RPI3 Information

This is a temporary page to give a quick guide on the RPI3. It will be replaced by better documentation shortly.

Please ensure you order the correct RPI3 for your Raspberry Pi. The RPI3 v1 is only suitable for the original models A and B, the RPI3 v2 is suitable for the models A+ and B+. The two models are electrically identical, the only differences being the physical shape and size of the PCB and the size of the header connector.

It is very important if you have an RPI3 with the RTC option that you do not connect the RPI3 to your Raspbery Pi without inserting a battery in the holder on the underside. Doing so could potentially damage the RTC IC on your RPI3. You will need a 3V CR1632 button cell. Due to postage restrictions we are not able to supply a battery so you will have to source your own. The battery is to be inserted with the positive side upwards allowing you to read the writing on the top of the battery.

If you have an early Pi and an RPI3 with the RTC option then the battery holder on the RPI3 and the P2 header on your Pi will clash. If you want it to work you'll have to remove/bend/alter the header. On the later Pis this header has nothing soldered into it so there is no issue. If you have the non-RTC RPI3 then there is also no issue as the battery holder is not present.

If you have a later Pi then the supplied nylon screw assembly can be used to secure the RPI3 to your Pi.

For the RPI3 v1 the spacer should be assembled with one of the thin washers each side of each PCB (the Pi and the RPI3) with the large spacer in the middle of the whole lot, so from bottom to top the order goes screw, washer, Pi, washer, spacer, washer, RPI3, washer, nut.

For the RPI3 v2 two spacer assemblies are supplied. We recommend these are used in the bottom pair of holes (on the edge furthest away from the header connector). The spacer should be assembled with one of the thin washers either side of the Raspberry Pi PCB, two washers on the spacer side of the RPI3 PCB and a single washer on the top side of the RPI3 PCB. So from bottom to top the order goes screw, washer, Pi, washer, spacer, washer, washer, RPI3, washer, nut. If you would like to support your RPI3 at all four corners then additional spacer assemblies are available to buy in the "Misc Components" page of our online store.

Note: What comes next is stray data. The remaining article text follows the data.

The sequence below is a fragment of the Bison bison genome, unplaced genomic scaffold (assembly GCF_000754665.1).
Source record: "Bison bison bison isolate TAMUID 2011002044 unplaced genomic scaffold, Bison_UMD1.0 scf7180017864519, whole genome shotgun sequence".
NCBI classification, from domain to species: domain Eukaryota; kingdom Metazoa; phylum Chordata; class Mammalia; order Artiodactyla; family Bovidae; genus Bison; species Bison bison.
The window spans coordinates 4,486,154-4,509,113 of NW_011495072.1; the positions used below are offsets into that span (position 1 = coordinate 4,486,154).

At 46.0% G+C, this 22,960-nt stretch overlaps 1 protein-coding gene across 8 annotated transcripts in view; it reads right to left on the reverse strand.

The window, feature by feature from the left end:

Do not overtighen the spacers or you will either snap the screw, damage your Pi, or both.

The software setup for the 1-Wire part of the RPI3 is essentially the same as for the RPI2 but you will see 8 1-Wire busses instead of 1, numbered bus.0 up to bus.7. See the RPI2 page for more details of this. To configure the RTC part this post on the Raspbery Pi forum seems to cover most of what you need to do, but the line starting "echo pcf8563" should have the "pcf8563" replaced by "ds1307".

The USB socket on the RPI3 is a power input socket and is not normally needed, the RPI3 will get its 5V supply from the Raspberry Pi. If you will be using power hungry 1-Wire devices and wish to provide your RPI3 with its own power supply then remove jumper J3 (to disconnect the RPI3s 5V line from the 5V line on your Raspberry Pi) and connect a regulated 5V supply to the USB socket on the RPI3.

The RJ45 sockets along the left side of the PCB (above the power connector and SD card) have one bus on each (busses 0 and 1) and are wired to the same standard as the RPI2 and all our other modules to allow easy connection via Cat5 cable. Four pins are connected, pins 1 and 2 (GND and +5V), and pins 4 and 5 (1-Wire Data and Ground).

The RJ45 sockets along the bottom of the PCB (above the HDMI socket) have three busses on each (busses 2,3,4 and 5,6,7) and are wired as follows. Pins 1 and 2 are GND and +5V. Pins 4 and 5 are data and ground for the first 1-Wire bus (the blue cable pair on normal Cat5). Pins 6 and 3 are data and ground for the second 1-Wire bus (the green cable pair on normal Cat5). Pins 8 and 7 are data and ground for the third 1-Wire bus (the brown cable pair on normal Cat5). The easiest (well cheapest at least) way to connect to these is cut one end off a length of Cat5 cable and use the blue, green and brown pairs as your three busses. Alternatively if you want to convert these sockets to normally wired RJ45 sockets or screw terminals then the RPI3a module is what you need. Simply connect the RPI3 to the first RJ45 on the RPI3a and you then get either three normally wired RJ45 sockets or three sets of 3 pin screw terminals.

I hope that all makes sense. Questions are welcome via email or on Facebook.

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